In this age of email, many of us have forgotten the fine art of how to use the phone. I'm on the phone all day long and people with poor phone etiquette make my job difficult. Here are some career-enhancing tips for good phone manners
In this age of email, many of us have forgotten the fine art of how to use the phone. I'm on the phone all day long and people with poor phone etiquette make my job difficult. Here are some career-enhancing tips for good phone manners:
TIPS FOR CALLERS:
1. Leaving Messages:
When leaving a message, be succinct but provide enough information so the person receiving the message can take appropriate action.
Speak clearly and leave your full name and full phone number, including the area code. Speak slowly and loud enough and repeat the number so the person can return the call. Never assume the person has your number.
To avoid playing phone tag, leave several alternate times that the person can reach you by phone, if you need to speak in person. If you don't need to speak in person or don't need a return call, say so. But leave a message stating what you need and any action required.
If you expect a return call, please have an operable answering machine. If you are on the phone a lot (like I am) or online a lot (like me) look into getting a voice mail system such as Pacific Bell Message Center ($7.95 per month) which eliminates the need for call waiting and for an answering machine. You'll never miss a call again, even if you have roommates or teenagers using the phone.
2. Making Connections:
When you reach a person by phone, identify yourself with your full name and the reason for your call. Be conscious of the other person's time and get to the point as quickly as possible.
Be pleasant and you will get a lot more accomplished in a quicker amount of time.
If you are seeking information, have a pad and paper ready to take notes.
It is rude to put someone you have called on hold while you take another call. If you must take another call, don't leave the person on hold, but ask if you can call them back again instead.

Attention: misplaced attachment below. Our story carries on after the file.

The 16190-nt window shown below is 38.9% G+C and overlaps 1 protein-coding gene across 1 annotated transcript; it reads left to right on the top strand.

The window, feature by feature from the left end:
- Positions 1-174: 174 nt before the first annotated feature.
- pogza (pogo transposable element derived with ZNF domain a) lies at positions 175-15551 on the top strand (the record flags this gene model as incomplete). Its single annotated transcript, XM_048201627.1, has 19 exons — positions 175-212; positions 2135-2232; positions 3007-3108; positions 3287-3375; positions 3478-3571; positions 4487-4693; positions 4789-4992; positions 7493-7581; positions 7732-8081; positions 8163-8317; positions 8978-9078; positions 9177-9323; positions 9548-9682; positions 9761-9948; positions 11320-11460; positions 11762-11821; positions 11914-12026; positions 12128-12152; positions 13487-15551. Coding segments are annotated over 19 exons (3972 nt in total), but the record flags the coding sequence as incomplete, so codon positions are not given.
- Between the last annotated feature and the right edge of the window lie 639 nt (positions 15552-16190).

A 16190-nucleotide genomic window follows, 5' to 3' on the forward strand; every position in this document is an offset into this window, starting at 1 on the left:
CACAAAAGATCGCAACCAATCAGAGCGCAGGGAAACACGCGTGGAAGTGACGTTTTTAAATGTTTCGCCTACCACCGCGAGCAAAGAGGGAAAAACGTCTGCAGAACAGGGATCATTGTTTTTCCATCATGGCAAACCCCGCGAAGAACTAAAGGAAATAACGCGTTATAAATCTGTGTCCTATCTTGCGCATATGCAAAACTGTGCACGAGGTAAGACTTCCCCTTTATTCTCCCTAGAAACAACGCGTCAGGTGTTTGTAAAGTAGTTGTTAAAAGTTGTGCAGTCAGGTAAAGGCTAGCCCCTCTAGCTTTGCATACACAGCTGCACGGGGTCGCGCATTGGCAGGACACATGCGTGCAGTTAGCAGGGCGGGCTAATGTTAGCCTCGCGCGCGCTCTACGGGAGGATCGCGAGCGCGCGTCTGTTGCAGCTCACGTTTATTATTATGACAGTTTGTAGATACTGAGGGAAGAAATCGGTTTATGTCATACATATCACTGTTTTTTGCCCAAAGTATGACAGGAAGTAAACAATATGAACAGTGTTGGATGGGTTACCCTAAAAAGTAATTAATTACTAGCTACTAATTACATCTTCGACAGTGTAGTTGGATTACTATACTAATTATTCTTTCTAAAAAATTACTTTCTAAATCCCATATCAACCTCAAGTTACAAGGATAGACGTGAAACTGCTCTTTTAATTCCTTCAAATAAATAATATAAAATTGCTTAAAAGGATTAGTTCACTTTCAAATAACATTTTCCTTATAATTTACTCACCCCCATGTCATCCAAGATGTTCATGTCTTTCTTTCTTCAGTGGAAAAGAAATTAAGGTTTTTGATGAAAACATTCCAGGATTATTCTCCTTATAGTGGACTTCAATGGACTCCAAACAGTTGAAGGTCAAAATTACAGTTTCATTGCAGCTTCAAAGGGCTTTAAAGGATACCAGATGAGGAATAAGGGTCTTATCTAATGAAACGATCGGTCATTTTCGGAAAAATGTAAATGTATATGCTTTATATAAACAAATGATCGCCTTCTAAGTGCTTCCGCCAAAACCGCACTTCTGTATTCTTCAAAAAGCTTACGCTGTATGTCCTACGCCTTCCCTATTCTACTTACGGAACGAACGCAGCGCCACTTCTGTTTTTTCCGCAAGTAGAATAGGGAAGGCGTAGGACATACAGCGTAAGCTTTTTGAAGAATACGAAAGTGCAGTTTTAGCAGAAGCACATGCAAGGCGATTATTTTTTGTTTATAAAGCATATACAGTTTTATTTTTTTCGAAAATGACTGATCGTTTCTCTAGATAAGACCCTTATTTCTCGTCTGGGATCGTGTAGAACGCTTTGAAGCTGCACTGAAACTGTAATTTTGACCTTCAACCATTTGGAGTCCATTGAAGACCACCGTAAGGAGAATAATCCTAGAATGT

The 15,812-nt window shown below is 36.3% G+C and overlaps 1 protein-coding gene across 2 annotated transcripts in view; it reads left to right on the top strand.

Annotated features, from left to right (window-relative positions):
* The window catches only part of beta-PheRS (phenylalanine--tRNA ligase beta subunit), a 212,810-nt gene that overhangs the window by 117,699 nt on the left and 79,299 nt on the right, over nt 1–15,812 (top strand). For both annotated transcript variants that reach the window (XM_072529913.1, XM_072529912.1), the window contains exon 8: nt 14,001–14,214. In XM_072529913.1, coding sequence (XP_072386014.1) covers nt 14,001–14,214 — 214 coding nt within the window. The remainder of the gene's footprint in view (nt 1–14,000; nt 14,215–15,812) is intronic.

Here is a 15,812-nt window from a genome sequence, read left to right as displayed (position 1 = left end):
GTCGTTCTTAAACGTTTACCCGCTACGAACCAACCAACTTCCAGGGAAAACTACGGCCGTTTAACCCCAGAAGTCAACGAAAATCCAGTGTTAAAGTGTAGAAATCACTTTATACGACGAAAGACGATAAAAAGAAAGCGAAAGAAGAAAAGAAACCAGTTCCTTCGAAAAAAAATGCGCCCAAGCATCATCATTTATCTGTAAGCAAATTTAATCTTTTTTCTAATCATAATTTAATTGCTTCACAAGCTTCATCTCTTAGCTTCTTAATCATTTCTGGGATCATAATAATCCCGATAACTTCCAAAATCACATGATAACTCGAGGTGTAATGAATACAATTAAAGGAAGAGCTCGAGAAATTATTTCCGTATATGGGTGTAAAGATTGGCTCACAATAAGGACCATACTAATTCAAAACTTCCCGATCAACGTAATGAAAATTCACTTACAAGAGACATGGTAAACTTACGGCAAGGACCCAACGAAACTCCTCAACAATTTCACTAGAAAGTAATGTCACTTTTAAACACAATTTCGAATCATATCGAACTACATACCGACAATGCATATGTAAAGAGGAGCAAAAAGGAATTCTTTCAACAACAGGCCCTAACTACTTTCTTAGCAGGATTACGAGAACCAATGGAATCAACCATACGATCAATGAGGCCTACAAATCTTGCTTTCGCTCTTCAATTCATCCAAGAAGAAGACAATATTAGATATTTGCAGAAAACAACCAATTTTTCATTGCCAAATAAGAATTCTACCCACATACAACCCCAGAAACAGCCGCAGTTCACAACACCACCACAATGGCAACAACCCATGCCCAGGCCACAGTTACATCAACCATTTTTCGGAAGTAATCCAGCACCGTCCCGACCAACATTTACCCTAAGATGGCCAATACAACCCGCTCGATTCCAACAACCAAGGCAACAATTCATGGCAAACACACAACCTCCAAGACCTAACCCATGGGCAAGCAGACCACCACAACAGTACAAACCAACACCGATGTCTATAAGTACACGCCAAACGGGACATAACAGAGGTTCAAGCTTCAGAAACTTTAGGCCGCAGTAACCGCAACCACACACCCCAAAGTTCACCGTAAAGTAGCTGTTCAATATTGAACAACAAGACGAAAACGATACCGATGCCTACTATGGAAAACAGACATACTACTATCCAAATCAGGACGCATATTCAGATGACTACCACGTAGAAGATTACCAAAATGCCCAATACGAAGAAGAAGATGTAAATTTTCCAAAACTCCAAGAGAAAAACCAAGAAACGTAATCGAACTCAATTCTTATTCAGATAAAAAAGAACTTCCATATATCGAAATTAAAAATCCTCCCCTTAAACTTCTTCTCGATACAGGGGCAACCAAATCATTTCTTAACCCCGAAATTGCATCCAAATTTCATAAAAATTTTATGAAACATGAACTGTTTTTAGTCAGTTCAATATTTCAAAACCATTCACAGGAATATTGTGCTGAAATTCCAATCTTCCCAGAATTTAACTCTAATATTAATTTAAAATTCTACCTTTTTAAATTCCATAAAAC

Do not start a phone conversation with "What's going on?" or "Any news?" Get to the point, don't chat. If you are calling a studio to follow up on a job application, say so. If you are calling to find out if there are modeling jobs available at a studio, say so. Be courteous and remember to keep your conversations brief. If necessary, set a clock next to the phone with a timer on it. Try not to stay on the phone longer than 5 minutes unless you are consulting on a large project and telecommuting.
Do not linger. Lost on how to end the call? "Thanks for your time."
TIPS FOR PHONE CALL RECIPIENTS
1. Don't Forget to Return Your Calls:
Make every attempt to return calls as promptly as possible. I like to use email because I can return calls during off hours and have a written record of the "conversation."
If you find it difficult to get anything done during the day, try not answering the phone at all, but return all calls before the end of the day. It may help to return all calls in a certain time period so that you are not interrupted by the phone during the day.
2. Don't Use "Funny" Answering Machine Messagess:
If you receive professional calls on your answering machine or service, be sure you leave a professional outgoing message identifying yourself and the number called. Cutesy messages are more often irritating than amusing.
Don't hesitate to cut off telephone solicitors quickly. If you feel bad about this, realize that their time is valuable too. Since you are not interested, let them get to the next call as soon as possible.
Thanks for your time.
Pacific Bell Message Center, 800 273 7000, $7.95/month. Available in Los Angeles, San Francisco, San Diego and Sacramento and other areas in California.
Pamela Thompson is an independent recruiter who lives in Sun Valley, California. She subscribes to the Pacific Bell Message Center.
Editor's NotebookPrevious Post
2D Computer Animation Workshop: Exposure Sheets - Part 2